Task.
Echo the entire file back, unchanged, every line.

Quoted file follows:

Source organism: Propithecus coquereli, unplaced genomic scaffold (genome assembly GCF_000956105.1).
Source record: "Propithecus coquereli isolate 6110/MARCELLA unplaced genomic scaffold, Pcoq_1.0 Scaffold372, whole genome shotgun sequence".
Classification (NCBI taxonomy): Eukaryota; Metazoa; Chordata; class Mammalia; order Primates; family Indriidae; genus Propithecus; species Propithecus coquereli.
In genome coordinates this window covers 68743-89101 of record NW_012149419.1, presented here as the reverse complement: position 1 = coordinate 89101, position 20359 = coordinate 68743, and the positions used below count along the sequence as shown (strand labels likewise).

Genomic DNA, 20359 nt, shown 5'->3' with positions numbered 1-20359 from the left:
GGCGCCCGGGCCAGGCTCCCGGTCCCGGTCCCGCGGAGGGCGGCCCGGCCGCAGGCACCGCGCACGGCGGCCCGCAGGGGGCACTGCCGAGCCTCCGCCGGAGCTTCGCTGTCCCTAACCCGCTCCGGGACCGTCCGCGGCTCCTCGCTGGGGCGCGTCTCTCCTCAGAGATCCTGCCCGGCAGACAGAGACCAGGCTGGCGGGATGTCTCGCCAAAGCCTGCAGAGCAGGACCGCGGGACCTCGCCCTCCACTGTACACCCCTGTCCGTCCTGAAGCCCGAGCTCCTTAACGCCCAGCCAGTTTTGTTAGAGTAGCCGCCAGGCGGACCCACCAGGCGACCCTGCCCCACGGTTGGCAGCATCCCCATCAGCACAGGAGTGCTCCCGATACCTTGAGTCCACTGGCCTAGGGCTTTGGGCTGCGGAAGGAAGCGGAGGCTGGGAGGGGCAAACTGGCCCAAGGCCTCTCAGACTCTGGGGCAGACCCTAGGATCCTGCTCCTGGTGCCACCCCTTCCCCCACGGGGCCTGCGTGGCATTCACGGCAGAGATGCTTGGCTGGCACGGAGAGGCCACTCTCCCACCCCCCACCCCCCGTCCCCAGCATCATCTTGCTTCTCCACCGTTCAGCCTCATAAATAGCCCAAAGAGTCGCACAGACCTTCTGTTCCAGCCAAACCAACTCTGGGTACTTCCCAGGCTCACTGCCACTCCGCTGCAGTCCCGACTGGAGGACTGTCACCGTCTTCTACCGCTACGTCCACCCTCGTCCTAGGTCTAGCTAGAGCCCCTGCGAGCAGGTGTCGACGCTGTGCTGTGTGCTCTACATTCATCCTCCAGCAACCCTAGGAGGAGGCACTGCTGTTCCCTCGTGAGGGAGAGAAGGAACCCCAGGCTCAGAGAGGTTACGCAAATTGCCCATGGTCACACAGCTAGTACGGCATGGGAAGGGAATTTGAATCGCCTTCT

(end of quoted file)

Source organism: Propithecus coquereli, unplaced genomic scaffold (genome assembly GCF_000956105.1).
Source record: "Propithecus coquereli isolate 6110/MARCELLA unplaced genomic scaffold, Pcoq_1.0 Scaffold372, whole genome shotgun sequence".
Classification (NCBI taxonomy): Eukaryota; Metazoa; Chordata; class Mammalia; order Primates; family Indriidae; genus Propithecus; species Propithecus coquereli.
In genome coordinates this window covers 68743-89101 of record NW_012149419.1, presented here as the reverse complement: position 1 = coordinate 89101, position 20359 = coordinate 68743, and the positions used below count along the sequence as shown (strand labels likewise).

Genomic DNA, 20359 nt, shown 5'->3' with positions numbered 1-20359 from the left:
GGCGCCCGGGCCAGGCTCCCGGTCCCGGTCCCGCGGAGGGCGGCCCGGCCGCAGGCACCGCGCACGGCGGCCCGCAGGGGGCACTGCCGAGCCTCCGCCGGAGCTTCGCTGTCCCTAACCCGCTCCGGGACCGTCCGCGGCTCCTCGCTGGGGCGCGTCTCTCCTCAGAGATCCTGCCCGGCAGACAGAGACCAGGCTGGCGGGATGTCTCGCCAAAGCCTGCAGAGCAGGACCGCGGGACCTCGCCCTCCACTGTACACCCCTGTCCGTCCTGAAGCCCGAGCTCCTTAACGCCCAGCCAGTTTTGTTAGAGTAGCCGCCAGGCGGACCCACCAGGCGACCCTGCCCCACGGTTGGCAGCATCCCCATCAGCACAGGAGTGCTCCCGATACCTTGAGTCCACTGGCCTAGGGCTTTGGGCTGCGGAAGGAAGCGGAGGCTGGGAGGGGCAAACTGGCCCAAGGCCTCTCAGACTCTGGGGCAGACCCTAGGATCCTGCTCCTGGTGCCACCCCTTCCCCCACGGGGCCTGCGTGGCATTCACGGCAGAGATGCTTGGCTGGCACGGAGAGGCCACTCTCCCACCCCCCACCCCCCGTCCCCAGCATCATCTTGCTTCTCCACCGTTCAGCCTCATAAATAGCCCAAAGAGTCGCACAGACCTTCTGTTCCAGCCAAACCAACTCTGGGTACTTCCCAGGCTCACTGCCACTCCGCTGCAGTCCCGACTGGAGGACTGTCACCGTCTTCTACCGCTACGTCCACCCTCGTCCTAGGTCTAGCTAGAGCCCCTGCGAGCAGGTGTCGACGCTGTGCTGTGTGCTCTACATTCATCCTCCAGCAACCCTAGGAGGAGGCACTGCTGTTCCCTCGTGAGGGAGAGAAGGAACCCCAGGCTCAGAGAGGTTACGCAAATTGCCCATGGTCACACAGCTAGTACGGCATGGGAAGGGAATTTGAATCGCCTTCT